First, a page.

‘Alpha Dog’ Oversight Means Quality of Life for Iraqis
By Army Maj. Pat Simon
Special to American Forces Press Service
BAGHDAD, May 5, 2009 They call him “Alpha Dog” for staring down a vicious dog, but Army Sgt. 1st Class Rodney Nordby, who serves with the 225th Engineer Brigade, really is more of a gentle giant who oversees construction work being done at various sites throughout the Abu Ghraib area here.
Army Sgt. 1st Class Rodney Nordby, right, and an Iraqi contractor discuss plans to build a wall near a clinic in Baghdad’s Abu Ghraib area, May 4, 2009. Nordby oversees quality assurance and quality control of about 27 projects in the area. U.S. Army Photo by Maj. Pat Simon
(Click photo for screen-resolution image);high-resolution image available.
Nordby is the Task Force Paxton engineer projects noncommissioned officer in charge for the 225th, responsible for quality assurance and quality control of some 27 projects that run the gamut from patching a hole in a local clinic’s bathroom to renovating a huge cold-storage building for Iraq’s largest milk factory, which reportedly was destroyed by terrorists in 2006.
“We’ll have to knock down the walls and ceiling and basically rebuild it,” Nordby said, referring to the 90-day project to gut and restore the building that once housed refrigerators for dairy products.
Nordby, a native of Tioga, La., said money for these projects comes from brigade funds, and that the work will positively affect the lives of many Iraqis.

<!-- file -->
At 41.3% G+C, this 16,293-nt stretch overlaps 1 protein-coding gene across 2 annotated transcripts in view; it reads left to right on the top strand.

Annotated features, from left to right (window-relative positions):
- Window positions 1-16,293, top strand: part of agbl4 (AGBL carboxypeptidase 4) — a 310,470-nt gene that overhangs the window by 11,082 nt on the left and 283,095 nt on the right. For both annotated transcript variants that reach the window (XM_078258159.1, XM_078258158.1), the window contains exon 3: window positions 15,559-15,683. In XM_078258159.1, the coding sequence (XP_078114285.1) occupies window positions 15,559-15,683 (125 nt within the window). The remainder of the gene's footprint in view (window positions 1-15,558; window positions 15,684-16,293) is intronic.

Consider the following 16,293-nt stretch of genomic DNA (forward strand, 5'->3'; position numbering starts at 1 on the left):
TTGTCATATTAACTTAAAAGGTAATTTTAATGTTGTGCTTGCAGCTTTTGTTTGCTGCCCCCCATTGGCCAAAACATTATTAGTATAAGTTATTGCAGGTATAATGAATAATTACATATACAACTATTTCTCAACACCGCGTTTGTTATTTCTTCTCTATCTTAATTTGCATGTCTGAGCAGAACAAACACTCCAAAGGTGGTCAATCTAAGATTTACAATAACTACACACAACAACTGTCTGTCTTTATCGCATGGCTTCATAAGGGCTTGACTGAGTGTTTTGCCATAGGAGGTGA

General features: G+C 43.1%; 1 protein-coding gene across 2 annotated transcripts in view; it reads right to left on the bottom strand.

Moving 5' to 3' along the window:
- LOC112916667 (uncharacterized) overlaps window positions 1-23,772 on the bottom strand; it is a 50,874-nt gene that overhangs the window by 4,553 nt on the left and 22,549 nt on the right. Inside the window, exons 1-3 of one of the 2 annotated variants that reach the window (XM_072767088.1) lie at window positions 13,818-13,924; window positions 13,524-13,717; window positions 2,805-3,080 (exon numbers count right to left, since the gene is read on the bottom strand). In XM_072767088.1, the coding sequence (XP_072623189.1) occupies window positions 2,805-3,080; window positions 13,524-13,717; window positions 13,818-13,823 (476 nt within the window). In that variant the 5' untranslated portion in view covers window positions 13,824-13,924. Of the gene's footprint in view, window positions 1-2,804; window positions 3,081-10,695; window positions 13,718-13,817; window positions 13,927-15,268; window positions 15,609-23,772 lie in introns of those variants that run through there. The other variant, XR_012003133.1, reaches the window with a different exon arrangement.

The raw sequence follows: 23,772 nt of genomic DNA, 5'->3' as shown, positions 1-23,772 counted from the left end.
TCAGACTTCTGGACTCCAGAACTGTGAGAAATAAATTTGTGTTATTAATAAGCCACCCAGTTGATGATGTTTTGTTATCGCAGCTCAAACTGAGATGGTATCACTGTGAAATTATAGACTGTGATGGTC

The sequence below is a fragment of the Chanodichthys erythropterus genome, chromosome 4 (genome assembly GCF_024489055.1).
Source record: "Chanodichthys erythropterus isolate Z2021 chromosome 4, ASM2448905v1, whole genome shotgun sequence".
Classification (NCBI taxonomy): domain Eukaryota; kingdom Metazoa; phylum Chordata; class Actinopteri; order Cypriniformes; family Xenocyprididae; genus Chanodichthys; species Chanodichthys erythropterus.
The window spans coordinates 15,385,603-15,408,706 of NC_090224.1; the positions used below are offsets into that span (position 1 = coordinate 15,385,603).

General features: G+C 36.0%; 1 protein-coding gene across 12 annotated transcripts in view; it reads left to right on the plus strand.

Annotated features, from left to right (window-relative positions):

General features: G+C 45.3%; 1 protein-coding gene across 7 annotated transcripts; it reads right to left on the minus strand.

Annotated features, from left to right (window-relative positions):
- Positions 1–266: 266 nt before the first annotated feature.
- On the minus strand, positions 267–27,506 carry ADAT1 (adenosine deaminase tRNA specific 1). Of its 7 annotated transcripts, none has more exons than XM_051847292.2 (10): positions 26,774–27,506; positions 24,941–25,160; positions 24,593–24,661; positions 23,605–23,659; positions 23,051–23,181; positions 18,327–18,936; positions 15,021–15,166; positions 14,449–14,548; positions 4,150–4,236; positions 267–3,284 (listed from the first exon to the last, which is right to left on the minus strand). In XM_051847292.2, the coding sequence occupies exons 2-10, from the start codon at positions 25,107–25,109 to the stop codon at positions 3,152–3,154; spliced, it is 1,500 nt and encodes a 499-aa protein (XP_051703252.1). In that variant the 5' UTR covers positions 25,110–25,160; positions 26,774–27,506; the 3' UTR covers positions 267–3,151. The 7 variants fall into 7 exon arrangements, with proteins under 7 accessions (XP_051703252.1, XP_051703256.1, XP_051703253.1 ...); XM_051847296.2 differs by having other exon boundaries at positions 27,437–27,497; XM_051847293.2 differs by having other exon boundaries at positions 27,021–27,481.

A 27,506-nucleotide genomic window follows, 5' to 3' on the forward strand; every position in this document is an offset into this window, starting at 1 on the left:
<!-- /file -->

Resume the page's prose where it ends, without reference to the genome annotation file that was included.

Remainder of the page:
“It will increase the production level of the factory, which is now at about 20 percent,” he said. “That helps the government of Iraq get back on its feet, and it means more milk for the children.”
A top civilian engineer advisor who is the liaison official between coalition forces and local contractors agreed that these kinds of projects will help create a viable economy for the people of Iraq.
“The milk factory is No. 1 here and very popular in Baghdad,” said Mudhafar Janab, a bilingual-bicultural advisor. “When the work is done here, 100 or more Iraqis will be employed, and it will improve the economy of Abu Ghraib.”
At a nearby site, Iraqi civilians are building a school supply warehouse as part of the same program. Abu Ghraib’s 153 schools now have no room for storage. Nordby said the warehouse not only will provide relief for the schools, but also will make room for copy machines. It is expected to be fully functional in around three weeks, he added.
Job sites like these take careful oversight to make sure money is spent properly and standards are met. “We’re making sure they are doing what they need to do,” said Army Lt. Col. Michael Ude, a Hornbeck, La. native. Ude, the brigade’s projects officer in charge, works closely with Nordby and other four other inspection teams throughout Baghdad.
Ude said so far he is pleased with the work being done, and that the Iraqis will have something to feel positive about when construction is completed.
“It will show them, ‘Hey, look at what your government is doing for you,’” he said. “It is also a good deterrent to terrorist elements, because it shows that progress is being made.
“And when you have ‘Alpha Dog’ on your side,” he added with a smile, “that can only be a plus.”
(Army Maj. Pat Simon serves in Multinational Division Baghdad with the 225th Engineer Brigade public affairs office.)